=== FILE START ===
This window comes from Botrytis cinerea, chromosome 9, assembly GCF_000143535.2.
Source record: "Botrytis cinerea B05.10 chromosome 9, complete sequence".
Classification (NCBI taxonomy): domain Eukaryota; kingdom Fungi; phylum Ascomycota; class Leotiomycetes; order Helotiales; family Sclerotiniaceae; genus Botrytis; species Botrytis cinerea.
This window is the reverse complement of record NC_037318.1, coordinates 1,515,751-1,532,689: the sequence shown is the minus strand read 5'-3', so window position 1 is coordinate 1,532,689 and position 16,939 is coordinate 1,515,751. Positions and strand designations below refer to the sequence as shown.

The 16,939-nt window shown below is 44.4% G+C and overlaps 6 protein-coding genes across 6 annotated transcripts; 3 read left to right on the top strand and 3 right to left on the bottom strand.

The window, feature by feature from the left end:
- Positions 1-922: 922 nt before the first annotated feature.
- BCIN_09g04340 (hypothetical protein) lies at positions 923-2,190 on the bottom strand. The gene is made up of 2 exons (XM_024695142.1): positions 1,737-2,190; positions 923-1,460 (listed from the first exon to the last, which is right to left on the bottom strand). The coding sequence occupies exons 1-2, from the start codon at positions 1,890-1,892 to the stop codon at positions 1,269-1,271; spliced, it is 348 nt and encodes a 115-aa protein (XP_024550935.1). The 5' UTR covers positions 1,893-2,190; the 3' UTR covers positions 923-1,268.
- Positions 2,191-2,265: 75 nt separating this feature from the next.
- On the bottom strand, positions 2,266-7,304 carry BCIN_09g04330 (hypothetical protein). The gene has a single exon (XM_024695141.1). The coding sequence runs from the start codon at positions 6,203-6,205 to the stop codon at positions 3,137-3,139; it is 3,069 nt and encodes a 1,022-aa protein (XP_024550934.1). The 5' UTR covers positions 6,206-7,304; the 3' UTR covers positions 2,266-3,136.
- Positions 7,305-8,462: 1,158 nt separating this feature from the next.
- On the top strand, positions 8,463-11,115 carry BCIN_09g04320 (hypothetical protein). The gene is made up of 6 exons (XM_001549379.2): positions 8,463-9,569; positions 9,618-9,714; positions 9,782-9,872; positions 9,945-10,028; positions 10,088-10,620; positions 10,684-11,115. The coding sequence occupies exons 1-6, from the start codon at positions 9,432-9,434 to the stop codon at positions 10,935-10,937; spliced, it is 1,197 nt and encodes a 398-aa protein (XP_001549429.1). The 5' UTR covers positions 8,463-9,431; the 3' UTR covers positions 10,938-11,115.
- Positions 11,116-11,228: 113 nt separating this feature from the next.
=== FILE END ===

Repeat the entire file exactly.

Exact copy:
This window comes from Botrytis cinerea, chromosome 9, assembly GCF_000143535.2.
Source record: "Botrytis cinerea B05.10 chromosome 9, complete sequence".
Classification (NCBI taxonomy): domain Eukaryota; kingdom Fungi; phylum Ascomycota; class Leotiomycetes; order Helotiales; family Sclerotiniaceae; genus Botrytis; species Botrytis cinerea.
This window is the reverse complement of record NC_037318.1, coordinates 1,515,751-1,532,689: the sequence shown is the minus strand read 5'-3', so window position 1 is coordinate 1,532,689 and position 16,939 is coordinate 1,515,751. Positions and strand designations below refer to the sequence as shown.

The 16,939-nt window shown below is 44.4% G+C and overlaps 6 protein-coding genes across 6 annotated transcripts; 3 read left to right on the top strand and 3 right to left on the bottom strand.

The window, feature by feature from the left end:
- Positions 1-922: 922 nt before the first annotated feature.
- BCIN_09g04340 (hypothetical protein) lies at positions 923-2,190 on the bottom strand. The gene is made up of 2 exons (XM_024695142.1): positions 1,737-2,190; positions 923-1,460 (listed from the first exon to the last, which is right to left on the bottom strand). The coding sequence occupies exons 1-2, from the start codon at positions 1,890-1,892 to the stop codon at positions 1,269-1,271; spliced, it is 348 nt and encodes a 115-aa protein (XP_024550935.1). The 5' UTR covers positions 1,893-2,190; the 3' UTR covers positions 923-1,268.
- Positions 2,191-2,265: 75 nt separating this feature from the next.
- On the bottom strand, positions 2,266-7,304 carry BCIN_09g04330 (hypothetical protein). The gene has a single exon (XM_024695141.1). The coding sequence runs from the start codon at positions 6,203-6,205 to the stop codon at positions 3,137-3,139; it is 3,069 nt and encodes a 1,022-aa protein (XP_024550934.1). The 5' UTR covers positions 6,206-7,304; the 3' UTR covers positions 2,266-3,136.
- Positions 7,305-8,462: 1,158 nt separating this feature from the next.
- On the top strand, positions 8,463-11,115 carry BCIN_09g04320 (hypothetical protein). The gene is made up of 6 exons (XM_001549379.2): positions 8,463-9,569; positions 9,618-9,714; positions 9,782-9,872; positions 9,945-10,028; positions 10,088-10,620; positions 10,684-11,115. The coding sequence occupies exons 1-6, from the start codon at positions 9,432-9,434 to the stop codon at positions 10,935-10,937; spliced, it is 1,197 nt and encodes a 398-aa protein (XP_001549429.1). The 5' UTR covers positions 8,463-9,431; the 3' UTR covers positions 10,938-11,115.
- Positions 11,116-11,228: 113 nt separating this feature from the next.